Vanity Fair interview

Vanity Fair interview with Daniel about Swiss Army Man, but also whether or not he’s been reading Harry Potter and the Cursed Child (yes they keep asking him about the play) spoilers and more. Post-Harry Potter, a lot of your films have pushed viewers out of their comfort zones—especially Swiss Army Man. Why do you choose roles like these? Is there a certain kind of satisfaction that comes with them?
Daniel Radcliffe: It’s not that I want to have that effect on people, necessarily—although I think that’s good. It’s more just that I pick things based on what I find exciting, which sounds so simplistic as to be almost a lie, but it’s not.

You can never predict what’s going to be successful—and also I’m very naive, in that I do a film like this thinking, “Everyone’s gonna love this!” When I did Kill Your Darlings, I was like, “How isn’t this a film for everyone?” And of course then, you find out, “Alright, well, I guess I’ve got quite niche tastes in some way.”

Basically, it’s about what excites me, and I’m in a position at the moment where I don’t have to do something unless I really love it. And I don’t know if I’ll be in that position forever, so it seems just sensible to get as much weird, cool stuff in as you can.

That makes sense. I thought it was interesting that you’ve done all these smaller, more niche projects, but this summer you’re also in this big blockbuster, Now You See Me 2. It’s a magic movie, but you play the skeptic.
Which I, idiotically, didn’t think about at all. I think people won’t believe me when I say that, but the magic thing didn’t even occur to me. But yeah, the people I admire are always the people that manage to mix it up and do both: do super commercial stuff, and do super weird indies as well. And that’s kind of the career I want for myself.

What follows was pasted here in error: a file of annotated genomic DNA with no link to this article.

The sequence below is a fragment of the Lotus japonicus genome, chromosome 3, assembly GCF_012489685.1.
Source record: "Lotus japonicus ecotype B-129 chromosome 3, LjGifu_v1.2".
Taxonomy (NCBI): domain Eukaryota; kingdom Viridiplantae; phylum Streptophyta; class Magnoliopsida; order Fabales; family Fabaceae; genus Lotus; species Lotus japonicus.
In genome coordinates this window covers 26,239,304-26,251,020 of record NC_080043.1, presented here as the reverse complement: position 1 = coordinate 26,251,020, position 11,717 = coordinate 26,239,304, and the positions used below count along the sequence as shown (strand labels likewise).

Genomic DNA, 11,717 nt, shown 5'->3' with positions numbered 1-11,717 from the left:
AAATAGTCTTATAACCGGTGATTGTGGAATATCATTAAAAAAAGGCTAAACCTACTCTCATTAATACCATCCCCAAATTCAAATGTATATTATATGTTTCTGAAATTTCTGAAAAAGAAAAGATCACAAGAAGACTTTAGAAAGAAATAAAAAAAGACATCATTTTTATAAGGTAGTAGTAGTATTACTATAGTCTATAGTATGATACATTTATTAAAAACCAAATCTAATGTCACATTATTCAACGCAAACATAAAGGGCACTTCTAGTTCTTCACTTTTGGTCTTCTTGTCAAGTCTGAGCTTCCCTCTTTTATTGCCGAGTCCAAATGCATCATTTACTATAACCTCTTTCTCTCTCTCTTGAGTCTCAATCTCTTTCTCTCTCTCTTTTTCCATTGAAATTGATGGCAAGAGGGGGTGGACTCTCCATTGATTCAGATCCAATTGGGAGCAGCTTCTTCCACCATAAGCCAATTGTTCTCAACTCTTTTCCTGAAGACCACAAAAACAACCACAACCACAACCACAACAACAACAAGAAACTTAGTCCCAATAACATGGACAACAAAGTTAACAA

The huge draw in working on Now You See Me 2 was—as much as the first film is great fun, and it’s fun to be a part of those big bold movies—working with that cast. There are so many people I admire in it for so many different reasons: Dave Franco is one of the best young leading men actors that we have, because he’s also incredibly funny and self-deprecating. And you’ve got Jesse (Eisenberg) as somebody who’s a fantastic actor and is also a prolific writer. Woody Harrelson and Mark Ruffalo are Woody Harrelson and Mark Ruffalo. And then Michael Caine.

As an English person, he was one of those people that I heard talked about growing up—and you’d be like, “Oh, I want people to talk about me that way one day.” That is the Everest of my own personal aspiration. That would be the greatest compliment that I can think of, because he’s kind of universally adored as a person and as a professional.

Just to get to work with him and see that—I don’t know how old he is now, but I think he’s in his 80s, and he’s still . . .

Still going.
Still going, and still loves it. He’s not one of these older actors—and there are a lot of them—that come on like, “O.K., let’s just do it and get it done and I’ll go.” He’s having fun, he’s having a laugh, he’s having a joke, he’s catching up with a friend. It’s really inspirational.

Paul Dano had worked with him on something shortly before we worked together, and Paul was just saying he was everything we want to be when we’re older. He’s proof that you don’t have to become a jaded ass.

So when you read the script for Swiss Army Man, what was your initial reaction? I can’t even imagine.